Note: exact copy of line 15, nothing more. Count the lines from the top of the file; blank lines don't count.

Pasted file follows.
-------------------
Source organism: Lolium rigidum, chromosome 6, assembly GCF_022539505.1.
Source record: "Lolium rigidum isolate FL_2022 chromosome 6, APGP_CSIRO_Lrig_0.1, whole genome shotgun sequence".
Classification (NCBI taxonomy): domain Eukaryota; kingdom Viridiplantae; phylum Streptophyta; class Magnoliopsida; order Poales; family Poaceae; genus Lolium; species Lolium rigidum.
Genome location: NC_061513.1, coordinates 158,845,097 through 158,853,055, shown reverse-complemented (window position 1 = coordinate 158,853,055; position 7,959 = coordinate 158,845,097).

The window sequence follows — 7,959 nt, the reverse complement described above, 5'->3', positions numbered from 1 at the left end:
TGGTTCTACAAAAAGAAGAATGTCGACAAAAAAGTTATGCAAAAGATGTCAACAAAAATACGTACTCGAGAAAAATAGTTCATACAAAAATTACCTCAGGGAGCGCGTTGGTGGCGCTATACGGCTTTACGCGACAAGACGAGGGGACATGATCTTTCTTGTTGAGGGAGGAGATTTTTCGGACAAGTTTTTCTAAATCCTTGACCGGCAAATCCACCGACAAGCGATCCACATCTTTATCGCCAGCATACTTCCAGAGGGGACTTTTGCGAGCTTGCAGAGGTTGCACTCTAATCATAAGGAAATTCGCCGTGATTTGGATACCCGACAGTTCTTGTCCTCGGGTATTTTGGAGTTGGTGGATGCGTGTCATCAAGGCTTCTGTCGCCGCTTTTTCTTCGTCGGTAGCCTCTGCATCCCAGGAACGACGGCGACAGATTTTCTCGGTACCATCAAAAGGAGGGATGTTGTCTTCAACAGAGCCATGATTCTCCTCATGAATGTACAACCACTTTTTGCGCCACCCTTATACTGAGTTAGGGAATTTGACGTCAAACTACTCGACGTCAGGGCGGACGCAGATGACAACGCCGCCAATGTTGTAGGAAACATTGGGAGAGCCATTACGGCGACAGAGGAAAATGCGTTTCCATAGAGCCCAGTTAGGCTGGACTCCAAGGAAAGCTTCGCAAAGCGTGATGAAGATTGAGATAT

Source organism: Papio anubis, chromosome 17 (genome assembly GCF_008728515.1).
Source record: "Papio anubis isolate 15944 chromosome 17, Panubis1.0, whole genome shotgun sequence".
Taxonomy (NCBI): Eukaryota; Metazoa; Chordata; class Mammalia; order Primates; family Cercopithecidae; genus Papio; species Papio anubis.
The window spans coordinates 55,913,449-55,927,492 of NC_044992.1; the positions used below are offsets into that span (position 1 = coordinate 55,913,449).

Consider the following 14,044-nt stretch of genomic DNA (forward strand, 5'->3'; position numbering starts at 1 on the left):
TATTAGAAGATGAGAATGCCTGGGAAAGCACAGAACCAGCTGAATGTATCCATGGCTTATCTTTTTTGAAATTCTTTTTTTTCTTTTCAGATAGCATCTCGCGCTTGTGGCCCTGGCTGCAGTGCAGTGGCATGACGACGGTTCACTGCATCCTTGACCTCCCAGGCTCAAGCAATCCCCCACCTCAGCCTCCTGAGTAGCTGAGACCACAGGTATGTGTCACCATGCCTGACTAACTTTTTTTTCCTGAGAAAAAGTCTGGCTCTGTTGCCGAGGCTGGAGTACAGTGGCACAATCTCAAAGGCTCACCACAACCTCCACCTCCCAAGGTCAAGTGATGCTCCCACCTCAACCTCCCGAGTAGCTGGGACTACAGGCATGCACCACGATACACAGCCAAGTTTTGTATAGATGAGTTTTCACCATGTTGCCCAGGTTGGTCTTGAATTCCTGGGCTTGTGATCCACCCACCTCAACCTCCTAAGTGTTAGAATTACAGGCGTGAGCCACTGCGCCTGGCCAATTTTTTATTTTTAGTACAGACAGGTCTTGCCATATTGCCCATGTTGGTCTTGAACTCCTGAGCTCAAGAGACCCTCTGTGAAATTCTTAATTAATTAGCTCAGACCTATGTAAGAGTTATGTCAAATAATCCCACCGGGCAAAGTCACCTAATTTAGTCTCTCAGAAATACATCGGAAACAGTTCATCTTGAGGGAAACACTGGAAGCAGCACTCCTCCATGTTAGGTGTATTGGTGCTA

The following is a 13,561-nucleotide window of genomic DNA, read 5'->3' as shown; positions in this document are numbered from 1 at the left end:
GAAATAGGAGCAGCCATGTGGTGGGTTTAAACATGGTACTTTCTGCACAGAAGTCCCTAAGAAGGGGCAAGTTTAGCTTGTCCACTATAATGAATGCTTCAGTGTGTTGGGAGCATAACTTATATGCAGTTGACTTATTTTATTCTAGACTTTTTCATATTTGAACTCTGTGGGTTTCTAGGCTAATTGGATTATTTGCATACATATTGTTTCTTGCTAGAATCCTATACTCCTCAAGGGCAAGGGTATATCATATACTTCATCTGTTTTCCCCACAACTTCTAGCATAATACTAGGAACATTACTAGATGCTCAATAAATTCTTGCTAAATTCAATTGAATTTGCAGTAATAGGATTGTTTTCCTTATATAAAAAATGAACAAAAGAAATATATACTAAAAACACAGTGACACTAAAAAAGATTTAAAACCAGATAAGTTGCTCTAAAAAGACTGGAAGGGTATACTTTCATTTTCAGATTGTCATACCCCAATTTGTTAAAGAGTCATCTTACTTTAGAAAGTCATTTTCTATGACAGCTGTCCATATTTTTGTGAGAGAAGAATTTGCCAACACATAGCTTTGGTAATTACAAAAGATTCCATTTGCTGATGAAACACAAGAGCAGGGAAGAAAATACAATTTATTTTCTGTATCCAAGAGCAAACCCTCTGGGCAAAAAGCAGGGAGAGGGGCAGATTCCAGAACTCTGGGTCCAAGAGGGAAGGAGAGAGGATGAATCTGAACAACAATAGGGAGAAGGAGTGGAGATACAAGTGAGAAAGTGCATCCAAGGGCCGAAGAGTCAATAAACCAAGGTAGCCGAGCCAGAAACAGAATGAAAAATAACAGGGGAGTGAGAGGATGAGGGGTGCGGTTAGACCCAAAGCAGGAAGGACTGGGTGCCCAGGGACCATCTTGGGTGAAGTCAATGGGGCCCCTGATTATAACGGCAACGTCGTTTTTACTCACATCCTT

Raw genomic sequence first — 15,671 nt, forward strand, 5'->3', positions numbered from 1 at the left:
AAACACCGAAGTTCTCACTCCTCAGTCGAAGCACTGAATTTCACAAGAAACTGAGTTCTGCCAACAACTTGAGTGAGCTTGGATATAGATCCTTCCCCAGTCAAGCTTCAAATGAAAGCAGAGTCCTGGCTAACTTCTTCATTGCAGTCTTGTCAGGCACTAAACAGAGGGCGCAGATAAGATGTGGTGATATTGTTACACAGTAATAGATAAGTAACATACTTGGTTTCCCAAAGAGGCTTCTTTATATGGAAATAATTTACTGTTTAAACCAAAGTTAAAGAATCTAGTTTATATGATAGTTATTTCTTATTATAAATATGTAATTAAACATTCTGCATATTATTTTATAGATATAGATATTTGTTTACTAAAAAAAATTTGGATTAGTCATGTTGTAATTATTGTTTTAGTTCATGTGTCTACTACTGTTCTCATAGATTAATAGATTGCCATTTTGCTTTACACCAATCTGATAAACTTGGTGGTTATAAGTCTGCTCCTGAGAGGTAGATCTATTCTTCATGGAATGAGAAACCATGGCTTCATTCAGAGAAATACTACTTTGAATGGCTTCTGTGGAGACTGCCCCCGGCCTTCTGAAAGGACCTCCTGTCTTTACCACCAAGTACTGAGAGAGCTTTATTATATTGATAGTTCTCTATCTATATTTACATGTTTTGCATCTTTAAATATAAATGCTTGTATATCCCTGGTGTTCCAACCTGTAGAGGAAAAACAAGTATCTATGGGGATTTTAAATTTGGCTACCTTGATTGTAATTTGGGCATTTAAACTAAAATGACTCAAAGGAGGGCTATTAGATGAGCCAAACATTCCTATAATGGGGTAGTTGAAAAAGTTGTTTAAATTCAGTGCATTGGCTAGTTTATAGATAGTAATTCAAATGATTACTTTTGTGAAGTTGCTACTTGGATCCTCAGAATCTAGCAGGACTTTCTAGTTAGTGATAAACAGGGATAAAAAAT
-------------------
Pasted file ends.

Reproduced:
Raw genomic sequence first — 15,671 nt, forward strand, 5'->3', positions numbered from 1 at the left: